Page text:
These are the top 10 tips to grab worry by the horns and wrestle it to the ground:

1. Make Your Decision and Never Look Back

Have you ever made a decision in life only to second-guess it afterwards? Of course you have! It’s hard not to wonder whether you’ve done the right thing and whether there might still be time to take another path.

But keep this in mind: you’ve already made your decision, so act decisively on it and dismiss all your anxiety about it.

Don’t stop to hesitate, to reconsider, or to retrace your steps. Once you’ve chosen a course of action, stick to it and never waver.

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2. Live for Today, Package Things up in “Day-Tight Compartments”

You know that feeling: tossing, turning and worrying over something that happened or something that might, well into the wee hours. To avoid this pointless worrying, you need “day-tight compartments”. Much as a ship has different watertight compartments, your own “day-tight” ones are a way to limit your attention to the present day.

The rule is simple: whatever happened in the past or might happen in the future must not intrude upon today. Everything else has to wait its turn for tomorrow’s box or stay stuck in the past.

3. Embrace the Worst-Case Scenario and Strategize to Offset It

If you’re worried about something, ask yourself: “What’s the worst thing that could happen?” Could you lose your job? Be jailed? Get killed?

Whatever the “worst” might be, it’s probably not so world-ending. You could probably even bounce back from it!

If, for example, you lose your job, you could always find another. Once you accept the worst-case scenario and get thinking about contingency plans, you’ll feel calmer.

4. Put a Lid on Your Worrying

Sometimes we stress endlessly about negative experiences when just walking away from them would serve us far better.

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To make squashing that worry easier, try this strategy, straight from stock traders: it’s called the “stop-loss” order, where shares are bought at a certain price, and then their price development is observed. If things go badly and the share price hits a certain point, they are sold off immediately. This stops the loss from increasing further.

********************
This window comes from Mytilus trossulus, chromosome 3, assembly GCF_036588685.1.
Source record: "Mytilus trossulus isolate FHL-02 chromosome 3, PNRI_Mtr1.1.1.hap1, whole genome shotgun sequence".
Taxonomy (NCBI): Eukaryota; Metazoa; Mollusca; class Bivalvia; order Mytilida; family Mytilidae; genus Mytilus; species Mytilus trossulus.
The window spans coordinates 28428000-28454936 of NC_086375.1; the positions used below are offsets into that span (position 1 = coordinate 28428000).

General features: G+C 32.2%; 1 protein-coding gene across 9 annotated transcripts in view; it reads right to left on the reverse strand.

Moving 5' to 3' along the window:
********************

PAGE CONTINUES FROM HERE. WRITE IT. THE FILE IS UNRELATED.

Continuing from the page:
In the same manner, you can put a stop-loss order on things that cause you stress and grief.

5. Fake It ‘Til You Make It – Happiness, That Is

We can’t directly influence how we feel, but we can nudge ourselves to change through how we think and act.

If you’re feeling sad or low, slap a big grin on your face and whistle a chipper tune. You’ll find it impossible to be blue when acting cheerful. But you don’t necessarily need to act outwardly happy; you can simply think happier thoughts instead.

Marcus Aurelius summed it up aptly:

“Our life is what our thoughts make it.”

6. Give for the Joy of Giving

When we perform acts of kindness, we often do so with the expectation of gratitude. But harboring such expectations will probably leave you disappointed.

One person well aware of this fact was the lawyer Samuel Leibowitz. Over the course of his career, Leibowitz saved 78 people from going to the electric chair. Guess how many thanked him? None.

So stop expecting gratitude when you’re kind to someone. Instead, take joy from the act yourself.

7. Dump Envy – Enjoy Being Uniquely You

Your genes are completely unique. Even if someone had the same parents as you, the likelihood of someone identical to you being born is just one in 300,000 billion.

Despite this amazing fact, many of us long to be someone else, thinking the grass is greener on the other side of the fence. But living your life this way is pointless. Embrace your uniqueness and get comfortable with who you really are: How to Be True to Yourself and Live the Life You Want

8. Haters Will Hate — It Just Means You’re Doing It Right

When you’re criticized, it often means you’re accomplishing something noteworthy. In fact, let’s take it a step further and consider this: the more you’re criticized, the more influential and important a person you likely are.

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So the next time somebody talks you down, don’t let it get to you. Take it as a compliment!

9. Chill Out! Learn to Rest Before You Get Tired

Scientists agree that emotions are the most common cause of fatigue. And it works the other way around, too: fatigue produces more worries and negative emotions.

It should be clear, therefore, that you’ve got to relax regularly before you feel tired. Otherwise, worries and fatigue will accumulate on top of each other.

It’s impossible to worry when you are relaxed, and regular rest helps you maintain your ability to work effectively.

10. Get Organized and Enjoy Your Work

There are few greater sources of misery in life than having to work, day in, day out, in a job you despise. It would make sense then that you shouldn’t pick a job you hate, or even just dislike doing.

But say you already have a job. How can you make it more enjoyable and worry-free? One way is to stay organized: a desk full of unanswered mails and memos is sure to breed worries.

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Better yet, rethink about the job you’re doing: What to Do When You Hate Your Job but Want a Successful Career

More About Living a Fulfilling Life

Featured photo credit: Tyler Nix via unsplash.com